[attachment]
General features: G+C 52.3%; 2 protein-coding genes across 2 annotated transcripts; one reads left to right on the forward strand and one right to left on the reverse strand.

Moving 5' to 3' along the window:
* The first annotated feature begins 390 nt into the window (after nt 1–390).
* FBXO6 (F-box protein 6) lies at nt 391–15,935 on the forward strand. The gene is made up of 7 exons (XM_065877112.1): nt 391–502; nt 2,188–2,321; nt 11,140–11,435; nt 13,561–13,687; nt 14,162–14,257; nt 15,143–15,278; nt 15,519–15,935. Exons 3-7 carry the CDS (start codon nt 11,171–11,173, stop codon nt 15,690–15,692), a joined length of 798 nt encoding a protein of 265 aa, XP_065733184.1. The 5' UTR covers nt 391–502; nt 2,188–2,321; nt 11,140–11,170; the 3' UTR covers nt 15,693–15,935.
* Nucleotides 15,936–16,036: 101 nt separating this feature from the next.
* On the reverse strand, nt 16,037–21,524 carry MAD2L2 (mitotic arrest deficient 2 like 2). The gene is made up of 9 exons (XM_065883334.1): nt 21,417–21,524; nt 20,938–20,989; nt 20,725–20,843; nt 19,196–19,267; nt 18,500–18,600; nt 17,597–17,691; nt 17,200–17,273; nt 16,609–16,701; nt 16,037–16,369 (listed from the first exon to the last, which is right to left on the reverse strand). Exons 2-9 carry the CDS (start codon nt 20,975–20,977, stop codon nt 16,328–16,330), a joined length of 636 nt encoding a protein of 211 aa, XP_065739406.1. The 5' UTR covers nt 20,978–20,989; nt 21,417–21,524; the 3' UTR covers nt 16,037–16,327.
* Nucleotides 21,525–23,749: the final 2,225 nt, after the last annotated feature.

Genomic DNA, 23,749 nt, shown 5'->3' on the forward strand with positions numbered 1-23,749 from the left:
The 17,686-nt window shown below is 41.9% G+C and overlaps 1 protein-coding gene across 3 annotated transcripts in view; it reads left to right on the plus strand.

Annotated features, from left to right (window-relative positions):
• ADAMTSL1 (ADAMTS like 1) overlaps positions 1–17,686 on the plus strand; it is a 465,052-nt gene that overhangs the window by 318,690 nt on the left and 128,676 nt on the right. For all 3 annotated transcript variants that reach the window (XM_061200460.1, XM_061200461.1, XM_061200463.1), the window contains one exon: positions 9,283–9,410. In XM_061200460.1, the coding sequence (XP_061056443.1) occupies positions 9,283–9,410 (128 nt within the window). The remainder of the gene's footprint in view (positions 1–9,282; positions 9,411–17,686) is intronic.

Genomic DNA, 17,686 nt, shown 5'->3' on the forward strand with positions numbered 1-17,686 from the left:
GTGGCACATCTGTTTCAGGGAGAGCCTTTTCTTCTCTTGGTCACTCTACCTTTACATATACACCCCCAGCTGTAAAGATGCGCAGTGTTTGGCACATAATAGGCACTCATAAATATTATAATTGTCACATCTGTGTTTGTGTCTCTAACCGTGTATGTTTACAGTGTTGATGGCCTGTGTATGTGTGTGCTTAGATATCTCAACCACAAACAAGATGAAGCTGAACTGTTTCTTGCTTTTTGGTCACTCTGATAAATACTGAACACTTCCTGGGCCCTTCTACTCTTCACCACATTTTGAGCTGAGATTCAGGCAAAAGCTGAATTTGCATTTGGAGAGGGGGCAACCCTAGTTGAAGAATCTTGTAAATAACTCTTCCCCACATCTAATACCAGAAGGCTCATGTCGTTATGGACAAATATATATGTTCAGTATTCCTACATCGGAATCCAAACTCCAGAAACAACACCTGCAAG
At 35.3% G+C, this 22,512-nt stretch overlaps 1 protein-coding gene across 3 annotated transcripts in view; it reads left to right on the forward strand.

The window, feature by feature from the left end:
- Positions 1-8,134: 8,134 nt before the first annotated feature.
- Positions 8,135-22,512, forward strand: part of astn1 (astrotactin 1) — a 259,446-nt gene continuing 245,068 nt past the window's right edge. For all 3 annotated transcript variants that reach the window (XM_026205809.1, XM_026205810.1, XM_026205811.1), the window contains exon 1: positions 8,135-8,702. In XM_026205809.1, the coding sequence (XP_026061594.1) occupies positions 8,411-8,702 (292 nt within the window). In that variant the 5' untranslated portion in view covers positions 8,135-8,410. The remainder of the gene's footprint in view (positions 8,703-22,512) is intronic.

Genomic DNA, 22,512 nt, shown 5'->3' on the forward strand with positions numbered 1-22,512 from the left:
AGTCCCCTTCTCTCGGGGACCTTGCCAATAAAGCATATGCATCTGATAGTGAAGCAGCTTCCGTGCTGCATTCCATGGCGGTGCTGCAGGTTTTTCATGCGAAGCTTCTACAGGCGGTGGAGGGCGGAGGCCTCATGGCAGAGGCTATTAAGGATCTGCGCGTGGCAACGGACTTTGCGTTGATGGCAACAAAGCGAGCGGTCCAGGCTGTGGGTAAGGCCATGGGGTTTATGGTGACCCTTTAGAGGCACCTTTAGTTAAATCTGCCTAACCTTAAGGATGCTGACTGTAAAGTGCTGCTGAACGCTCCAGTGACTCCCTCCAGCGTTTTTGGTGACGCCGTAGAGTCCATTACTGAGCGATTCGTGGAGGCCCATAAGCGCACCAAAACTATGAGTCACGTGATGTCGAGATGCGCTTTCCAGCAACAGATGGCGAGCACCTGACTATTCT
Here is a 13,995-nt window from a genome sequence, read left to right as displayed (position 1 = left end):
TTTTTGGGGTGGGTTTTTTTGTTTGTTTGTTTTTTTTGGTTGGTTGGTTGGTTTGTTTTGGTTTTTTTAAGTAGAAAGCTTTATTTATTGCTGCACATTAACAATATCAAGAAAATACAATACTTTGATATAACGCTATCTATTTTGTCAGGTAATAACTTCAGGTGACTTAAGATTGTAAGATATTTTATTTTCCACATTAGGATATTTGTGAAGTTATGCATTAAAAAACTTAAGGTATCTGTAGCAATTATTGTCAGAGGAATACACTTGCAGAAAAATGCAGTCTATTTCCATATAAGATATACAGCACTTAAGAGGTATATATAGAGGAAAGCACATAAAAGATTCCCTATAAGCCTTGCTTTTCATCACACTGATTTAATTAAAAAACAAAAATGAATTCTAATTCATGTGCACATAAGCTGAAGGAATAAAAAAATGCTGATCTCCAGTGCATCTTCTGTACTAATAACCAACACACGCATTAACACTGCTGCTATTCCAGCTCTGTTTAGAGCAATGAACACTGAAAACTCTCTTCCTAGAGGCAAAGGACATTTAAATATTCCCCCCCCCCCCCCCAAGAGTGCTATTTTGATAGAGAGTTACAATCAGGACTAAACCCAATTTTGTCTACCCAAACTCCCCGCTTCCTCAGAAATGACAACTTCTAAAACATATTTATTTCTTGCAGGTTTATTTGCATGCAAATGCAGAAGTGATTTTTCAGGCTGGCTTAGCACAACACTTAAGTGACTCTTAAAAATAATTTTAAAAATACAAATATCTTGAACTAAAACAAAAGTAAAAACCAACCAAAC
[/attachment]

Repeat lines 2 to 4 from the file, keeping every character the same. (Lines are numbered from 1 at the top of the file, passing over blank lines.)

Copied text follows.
Moving 5' to 3' along the window:
* The first annotated feature begins 390 nt into the window (after nt 1–390).
* FBXO6 (F-box protein 6) lies at nt 391–15,935 on the forward strand. The gene is made up of 7 exons (XM_065877112.1): nt 391–502; nt 2,188–2,321; nt 11,140–11,435; nt 13,561–13,687; nt 14,162–14,257; nt 15,143–15,278; nt 15,519–15,935. Exons 3-7 carry the CDS (start codon nt 11,171–11,173, stop codon nt 15,690–15,692), a joined length of 798 nt encoding a protein of 265 aa, XP_065733184.1. The 5' UTR covers nt 391–502; nt 2,188–2,321; nt 11,140–11,170; the 3' UTR covers nt 15,693–15,935.